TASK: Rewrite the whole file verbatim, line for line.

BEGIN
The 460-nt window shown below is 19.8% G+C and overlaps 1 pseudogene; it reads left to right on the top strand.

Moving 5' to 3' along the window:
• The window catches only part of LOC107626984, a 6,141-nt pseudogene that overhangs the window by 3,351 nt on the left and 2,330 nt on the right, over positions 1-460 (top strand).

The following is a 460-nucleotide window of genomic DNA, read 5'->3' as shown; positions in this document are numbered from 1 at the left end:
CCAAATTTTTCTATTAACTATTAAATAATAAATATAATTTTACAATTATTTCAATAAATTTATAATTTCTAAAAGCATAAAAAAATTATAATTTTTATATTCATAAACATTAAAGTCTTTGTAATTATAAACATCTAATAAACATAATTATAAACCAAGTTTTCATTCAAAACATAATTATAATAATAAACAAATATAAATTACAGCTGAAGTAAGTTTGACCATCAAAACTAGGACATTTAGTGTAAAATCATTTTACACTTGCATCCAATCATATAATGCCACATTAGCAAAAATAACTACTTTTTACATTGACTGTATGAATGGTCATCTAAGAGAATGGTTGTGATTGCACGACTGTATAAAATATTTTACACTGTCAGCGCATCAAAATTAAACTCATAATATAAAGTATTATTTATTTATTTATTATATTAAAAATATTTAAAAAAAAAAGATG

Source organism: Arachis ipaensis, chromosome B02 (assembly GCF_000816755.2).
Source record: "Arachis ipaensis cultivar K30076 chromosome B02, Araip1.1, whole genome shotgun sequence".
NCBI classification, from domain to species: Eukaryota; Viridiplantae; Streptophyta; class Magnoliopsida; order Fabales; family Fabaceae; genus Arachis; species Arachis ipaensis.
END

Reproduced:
The 460-nt window shown below is 19.8% G+C and overlaps 1 pseudogene; it reads left to right on the top strand.

Moving 5' to 3' along the window:
• The window catches only part of LOC107626984, a 6,141-nt pseudogene that overhangs the window by 3,351 nt on the left and 2,330 nt on the right, over positions 1-460 (top strand).

The following is a 460-nucleotide window of genomic DNA, read 5'->3' as shown; positions in this document are numbered from 1 at the left end:
CCAAATTTTTCTATTAACTATTAAATAATAAATATAATTTTACAATTATTTCAATAAATTTATAATTTCTAAAAGCATAAAAAAATTATAATTTTTATATTCATAAACATTAAAGTCTTTGTAATTATAAACATCTAATAAACATAATTATAAACCAAGTTTTCATTCAAAACATAATTATAATAATAAACAAATATAAATTACAGCTGAAGTAAGTTTGACCATCAAAACTAGGACATTTAGTGTAAAATCATTTTACACTTGCATCCAATCATATAATGCCACATTAGCAAAAATAACTACTTTTTACATTGACTGTATGAATGGTCATCTAAGAGAATGGTTGTGATTGCACGACTGTATAAAATATTTTACACTGTCAGCGCATCAAAATTAAACTCATAATATAAAGTATTATTTATTTATTTATTATATTAAAAATATTTAAAAAAAAAAGATG

Source organism: Arachis ipaensis, chromosome B02 (assembly GCF_000816755.2).
Source record: "Arachis ipaensis cultivar K30076 chromosome B02, Araip1.1, whole genome shotgun sequence".
NCBI classification, from domain to species: Eukaryota; Viridiplantae; Streptophyta; class Magnoliopsida; order Fabales; family Fabaceae; genus Arachis; species Arachis ipaensis.